San Jose sees 42 percent increase in homelessness since 2017

Bay Area

SAN JOSE (KRON) — A federally-mandated census of the homeless conducted a few months ago has revealed a sharp spike in the number of people living on and underneath the streets of San Jose.

The bi-annual census finds the number of homeless residents jumped from 4,350 in 2017 to 6,172.

That’s a shocking 42 percent increase, San Jose Mayor Sam Liccardo said.

“This report is a call to action for us,” Liccardo said. “We have to think differently about our approach to homelessness and double down on those solutions that are working.”

The new count shows a 31 percent increase countywide where the numbers have gone from 7,394 to 9,706.

Since 2015, some 7,000 people have been moved off the streets and into permanent housing across Santa Clara County, but the efforts are not keeping pace.

“It’s the economic conditions,” said Santa Clara County Supervisor Dave Corteze. “We continue to grow jobs which is a good thing, jobs by the thousands but we’re just not creating affordable housing at that rate.”

There is an agreement that the lack of affordable housing is to blame.

That and the ‘not in my backyard’ attitude that persists with regard to shelters and other short term solutions, says homeless advocate pastor Scott Wagers.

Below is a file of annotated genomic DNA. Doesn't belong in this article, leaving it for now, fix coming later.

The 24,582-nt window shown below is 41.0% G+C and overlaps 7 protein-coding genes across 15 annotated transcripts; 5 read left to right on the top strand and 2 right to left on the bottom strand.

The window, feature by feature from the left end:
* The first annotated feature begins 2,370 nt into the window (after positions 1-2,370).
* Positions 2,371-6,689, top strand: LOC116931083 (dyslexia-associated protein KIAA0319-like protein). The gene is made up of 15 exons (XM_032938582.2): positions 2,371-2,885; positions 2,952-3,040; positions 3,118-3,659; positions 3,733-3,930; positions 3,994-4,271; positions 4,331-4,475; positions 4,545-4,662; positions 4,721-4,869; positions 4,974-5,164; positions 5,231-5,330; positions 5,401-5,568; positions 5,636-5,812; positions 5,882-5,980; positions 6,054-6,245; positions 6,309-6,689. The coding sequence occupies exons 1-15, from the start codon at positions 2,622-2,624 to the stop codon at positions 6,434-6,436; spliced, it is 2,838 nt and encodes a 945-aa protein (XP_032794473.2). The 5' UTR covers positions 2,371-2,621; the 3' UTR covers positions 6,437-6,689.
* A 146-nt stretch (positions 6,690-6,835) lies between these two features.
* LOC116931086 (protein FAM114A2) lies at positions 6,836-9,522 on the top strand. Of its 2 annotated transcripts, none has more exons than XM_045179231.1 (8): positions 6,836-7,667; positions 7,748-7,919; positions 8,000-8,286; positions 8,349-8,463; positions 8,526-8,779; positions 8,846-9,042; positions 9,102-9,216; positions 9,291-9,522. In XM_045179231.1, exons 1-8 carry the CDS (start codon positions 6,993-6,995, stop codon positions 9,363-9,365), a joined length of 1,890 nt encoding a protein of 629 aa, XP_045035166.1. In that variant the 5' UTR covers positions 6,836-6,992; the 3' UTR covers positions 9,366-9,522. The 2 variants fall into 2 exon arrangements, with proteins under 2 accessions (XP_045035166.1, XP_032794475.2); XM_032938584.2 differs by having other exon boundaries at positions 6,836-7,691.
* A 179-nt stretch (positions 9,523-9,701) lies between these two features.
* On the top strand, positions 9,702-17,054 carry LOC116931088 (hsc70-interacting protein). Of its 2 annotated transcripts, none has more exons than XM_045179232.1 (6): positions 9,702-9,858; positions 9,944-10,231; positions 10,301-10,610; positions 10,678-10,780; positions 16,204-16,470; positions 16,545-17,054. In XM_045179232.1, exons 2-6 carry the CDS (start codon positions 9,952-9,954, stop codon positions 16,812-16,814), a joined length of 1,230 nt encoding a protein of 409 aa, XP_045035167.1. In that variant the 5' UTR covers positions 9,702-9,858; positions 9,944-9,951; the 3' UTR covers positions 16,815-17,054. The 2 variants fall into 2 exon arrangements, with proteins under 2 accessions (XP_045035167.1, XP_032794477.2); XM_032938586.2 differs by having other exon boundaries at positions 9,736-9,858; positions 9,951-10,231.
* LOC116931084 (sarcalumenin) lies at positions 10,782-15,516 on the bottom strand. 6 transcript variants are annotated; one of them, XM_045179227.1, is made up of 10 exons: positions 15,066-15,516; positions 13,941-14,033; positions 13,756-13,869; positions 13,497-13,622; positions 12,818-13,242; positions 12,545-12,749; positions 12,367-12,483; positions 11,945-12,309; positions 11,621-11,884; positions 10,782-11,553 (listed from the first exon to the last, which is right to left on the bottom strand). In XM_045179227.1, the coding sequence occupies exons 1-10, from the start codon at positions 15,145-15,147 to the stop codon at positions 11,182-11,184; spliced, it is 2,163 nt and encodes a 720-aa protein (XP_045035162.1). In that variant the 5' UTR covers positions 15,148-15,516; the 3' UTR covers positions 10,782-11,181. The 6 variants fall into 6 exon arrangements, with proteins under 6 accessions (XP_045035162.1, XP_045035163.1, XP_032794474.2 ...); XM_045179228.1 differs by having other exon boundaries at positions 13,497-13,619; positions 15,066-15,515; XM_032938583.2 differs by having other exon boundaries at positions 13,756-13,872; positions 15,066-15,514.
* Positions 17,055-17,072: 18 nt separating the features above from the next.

“The more we keep passing the buck and just reacting out of emotion that the homeless are in everybody’s backyard and we just want to demonize them, it’s not working, the numbers are just too big now,” Wagers said.

“There is no question we need to do more,” Mayor Liccardo said. “We’ve got to do it faster and we’ve got to to this more urgently.”

The new numbers show that for every person who finds a way out of homelessness, there are two or three others who take his or her place.

For live, local news, download the KRONon app. It lets you watch commercial-free the Bay Area’s Local News Station on multiple streaming devices.

Click here to subscribe for a free 7-day trial



Copyright 2021 Nexstar Inc. All rights reserved. This material may not be published, broadcast, rewritten, or redistributed.

Tracking COVID-19 in the Bay Area

Trending Stories

Latest News

More News